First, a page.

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Walking Meditation

meditationDeep mental relaxation is one of many health benefits associated with regular meditation practice.  Other confirmed benefits include lower blood pressure, decreased heart rate, reduced stress levels, improvements in sleep, and stronger immune function.  Despite the many positive health  associations with meditation, many people find it difficult to maintain a formal sitting meditation ritual, especially in the more active days of summer when we may be inclined to spend time outdoors and take advantage of long, sun-drenched days.

Walking Meditation provides the perfect opportunity to couple the health benefits of mindfulness meditation practice with the joys of actively spending time in nature. As explained by Jon Kabat-Zinn, "Walking meditation involves intentionally attending to the experience of walking itself."  It involves walking without a destination, allowing oneself to simply be in the present moment, with focused attention on the process of moving the body.

Most people find the most successful way to implement a walking meditation into daily life is to begin with a structured practice.  This involves setting an intention to engage in walking meditation for a set period of time each day, even at an interval as short as 10 minutes.  Choose a location in which you can walk slowly back and forth, without being observed.  To start, narrow your focus to one aspect of walking, for example, the feet touching the ground.  Notice the sensations that arise as your feet make contact. As your practice grows, you may choose to expand this focus to include the legs or the whole body and then incorporate the awareness of the breath with the movement.  The pace of your walk is likely to vary and change. It is often helpful to maintain a slower-than-average pace at the onset to maximize the ability to pay attention.  If you find your mind drifting, gently bring your attention back to your walking.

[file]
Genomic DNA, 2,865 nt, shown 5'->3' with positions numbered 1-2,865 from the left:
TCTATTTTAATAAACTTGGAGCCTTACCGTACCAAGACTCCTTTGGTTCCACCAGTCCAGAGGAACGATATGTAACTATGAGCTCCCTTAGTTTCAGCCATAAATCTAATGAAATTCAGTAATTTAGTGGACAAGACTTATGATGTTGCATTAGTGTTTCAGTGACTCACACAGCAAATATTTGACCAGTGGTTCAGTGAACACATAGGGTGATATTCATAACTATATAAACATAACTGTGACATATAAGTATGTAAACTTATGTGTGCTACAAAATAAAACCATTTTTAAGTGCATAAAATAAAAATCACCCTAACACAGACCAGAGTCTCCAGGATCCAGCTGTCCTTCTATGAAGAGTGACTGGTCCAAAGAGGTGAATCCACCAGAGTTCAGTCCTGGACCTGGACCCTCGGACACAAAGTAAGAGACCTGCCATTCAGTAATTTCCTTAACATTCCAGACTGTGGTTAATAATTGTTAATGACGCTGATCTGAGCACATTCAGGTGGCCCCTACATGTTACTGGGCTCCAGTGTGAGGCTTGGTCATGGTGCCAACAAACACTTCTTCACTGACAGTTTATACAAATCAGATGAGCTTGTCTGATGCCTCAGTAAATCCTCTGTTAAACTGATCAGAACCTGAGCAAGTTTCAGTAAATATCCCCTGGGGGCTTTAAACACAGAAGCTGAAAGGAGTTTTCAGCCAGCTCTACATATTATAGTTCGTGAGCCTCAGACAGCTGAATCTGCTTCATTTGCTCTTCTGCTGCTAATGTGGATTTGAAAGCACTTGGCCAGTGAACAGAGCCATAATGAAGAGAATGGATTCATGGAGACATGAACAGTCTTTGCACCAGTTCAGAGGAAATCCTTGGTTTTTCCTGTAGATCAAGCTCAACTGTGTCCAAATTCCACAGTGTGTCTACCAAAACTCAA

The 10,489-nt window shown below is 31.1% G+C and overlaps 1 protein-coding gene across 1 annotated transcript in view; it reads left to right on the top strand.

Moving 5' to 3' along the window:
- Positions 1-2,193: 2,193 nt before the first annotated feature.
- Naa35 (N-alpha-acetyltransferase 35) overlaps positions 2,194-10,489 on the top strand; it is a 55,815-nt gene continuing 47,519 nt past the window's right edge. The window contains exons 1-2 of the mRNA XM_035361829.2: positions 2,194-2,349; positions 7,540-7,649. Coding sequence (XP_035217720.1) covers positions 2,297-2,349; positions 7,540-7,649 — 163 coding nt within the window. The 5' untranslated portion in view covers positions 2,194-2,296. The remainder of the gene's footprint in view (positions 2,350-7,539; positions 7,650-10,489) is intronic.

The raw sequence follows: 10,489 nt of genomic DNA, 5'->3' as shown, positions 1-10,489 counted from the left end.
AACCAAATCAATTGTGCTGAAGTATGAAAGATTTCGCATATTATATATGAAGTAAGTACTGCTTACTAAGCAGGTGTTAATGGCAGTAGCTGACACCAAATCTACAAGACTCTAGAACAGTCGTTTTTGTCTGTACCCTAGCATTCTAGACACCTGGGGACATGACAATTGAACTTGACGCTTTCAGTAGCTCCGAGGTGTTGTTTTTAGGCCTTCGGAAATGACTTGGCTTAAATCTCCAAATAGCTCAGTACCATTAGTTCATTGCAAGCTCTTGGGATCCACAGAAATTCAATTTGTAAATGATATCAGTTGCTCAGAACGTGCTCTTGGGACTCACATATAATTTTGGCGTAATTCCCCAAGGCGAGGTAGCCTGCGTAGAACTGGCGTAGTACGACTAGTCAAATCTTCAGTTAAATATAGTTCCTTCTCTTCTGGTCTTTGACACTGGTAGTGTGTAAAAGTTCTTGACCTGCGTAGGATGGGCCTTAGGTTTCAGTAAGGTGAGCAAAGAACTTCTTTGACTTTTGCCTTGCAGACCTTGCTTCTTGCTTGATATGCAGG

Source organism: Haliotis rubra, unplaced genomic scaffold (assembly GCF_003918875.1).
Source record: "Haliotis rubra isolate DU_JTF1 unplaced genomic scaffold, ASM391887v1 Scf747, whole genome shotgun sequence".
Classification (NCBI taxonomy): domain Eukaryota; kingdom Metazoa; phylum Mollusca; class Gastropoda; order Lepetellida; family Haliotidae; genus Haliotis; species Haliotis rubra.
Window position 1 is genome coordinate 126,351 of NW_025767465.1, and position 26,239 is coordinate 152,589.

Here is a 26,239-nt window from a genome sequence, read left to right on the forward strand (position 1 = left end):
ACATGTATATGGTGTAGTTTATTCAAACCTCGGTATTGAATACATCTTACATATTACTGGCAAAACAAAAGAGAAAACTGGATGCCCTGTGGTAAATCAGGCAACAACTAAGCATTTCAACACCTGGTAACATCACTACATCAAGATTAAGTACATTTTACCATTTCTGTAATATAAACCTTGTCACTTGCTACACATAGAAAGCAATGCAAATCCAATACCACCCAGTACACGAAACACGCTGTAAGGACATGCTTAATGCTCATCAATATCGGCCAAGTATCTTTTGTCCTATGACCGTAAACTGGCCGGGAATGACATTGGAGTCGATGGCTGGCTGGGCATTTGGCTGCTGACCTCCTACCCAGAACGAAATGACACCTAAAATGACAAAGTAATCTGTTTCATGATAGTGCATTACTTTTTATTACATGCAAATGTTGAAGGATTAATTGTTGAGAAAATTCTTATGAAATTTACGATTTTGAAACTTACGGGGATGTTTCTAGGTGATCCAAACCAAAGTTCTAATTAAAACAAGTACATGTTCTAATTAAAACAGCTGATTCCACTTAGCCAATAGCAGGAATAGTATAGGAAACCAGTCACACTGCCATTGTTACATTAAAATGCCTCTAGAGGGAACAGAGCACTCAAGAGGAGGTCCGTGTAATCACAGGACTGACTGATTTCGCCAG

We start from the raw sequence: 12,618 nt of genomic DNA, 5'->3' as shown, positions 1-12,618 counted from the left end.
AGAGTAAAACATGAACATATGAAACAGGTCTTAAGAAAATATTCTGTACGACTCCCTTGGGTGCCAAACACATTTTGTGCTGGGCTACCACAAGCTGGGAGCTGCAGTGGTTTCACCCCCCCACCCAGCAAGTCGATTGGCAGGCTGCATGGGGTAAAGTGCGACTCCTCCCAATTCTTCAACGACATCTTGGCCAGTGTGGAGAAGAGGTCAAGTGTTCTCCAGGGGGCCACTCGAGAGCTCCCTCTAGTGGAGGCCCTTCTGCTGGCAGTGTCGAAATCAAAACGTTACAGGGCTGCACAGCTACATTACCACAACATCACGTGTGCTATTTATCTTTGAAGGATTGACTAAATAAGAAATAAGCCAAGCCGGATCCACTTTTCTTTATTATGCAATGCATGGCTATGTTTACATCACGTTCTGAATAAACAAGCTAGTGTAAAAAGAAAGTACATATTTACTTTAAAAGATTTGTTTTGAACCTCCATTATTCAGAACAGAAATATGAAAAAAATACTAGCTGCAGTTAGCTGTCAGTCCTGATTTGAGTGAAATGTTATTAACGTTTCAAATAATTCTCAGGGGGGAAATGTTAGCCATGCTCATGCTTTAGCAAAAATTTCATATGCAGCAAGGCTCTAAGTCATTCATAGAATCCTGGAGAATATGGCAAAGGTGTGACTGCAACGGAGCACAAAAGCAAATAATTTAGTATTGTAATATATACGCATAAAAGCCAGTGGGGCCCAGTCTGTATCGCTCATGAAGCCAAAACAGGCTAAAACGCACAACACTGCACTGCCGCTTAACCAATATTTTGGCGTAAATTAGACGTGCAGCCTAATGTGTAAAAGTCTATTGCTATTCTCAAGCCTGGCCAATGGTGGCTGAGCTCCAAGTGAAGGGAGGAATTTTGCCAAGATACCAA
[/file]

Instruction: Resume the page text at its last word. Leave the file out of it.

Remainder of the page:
A benefit of walking meditation practice is that it can be easily adapted to changing environments and busy schedules. When the weather does not permit outdoor walking, the practice can easily be taken indoors. Walking meditations can be utilized as brief respites as we go about our daily activities, including mindful walks from building to automobile, while shopping, or walking from one room to the next.  The opportunity to quiet the mind, creating a clearer space to connect with ourselves and our environments is a gift of self-care that we can implement with every step we take.  

Recommended Reading: 

  • Kabat-Zinn, Jon. Full Catastrophe Living. New York: Dell Publishing, 1990.
  • Ko-I Bastis, Madeline. Peaceful Dwelling: Meditations for Healing and Living. Boston: Turtle Publishing, 2000.
  • Hanh, Thich Nhat. The Long Road Turns to Joy: A Guide to Walking Meditation. Berkeley: Parallax Press, 1996.

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We want to provide better healthcare choices to Florida's residents and we need your help! Please visit our website to learn more. FNPA Homepage

Sincerely,

Florida Naturopathic Physicians Association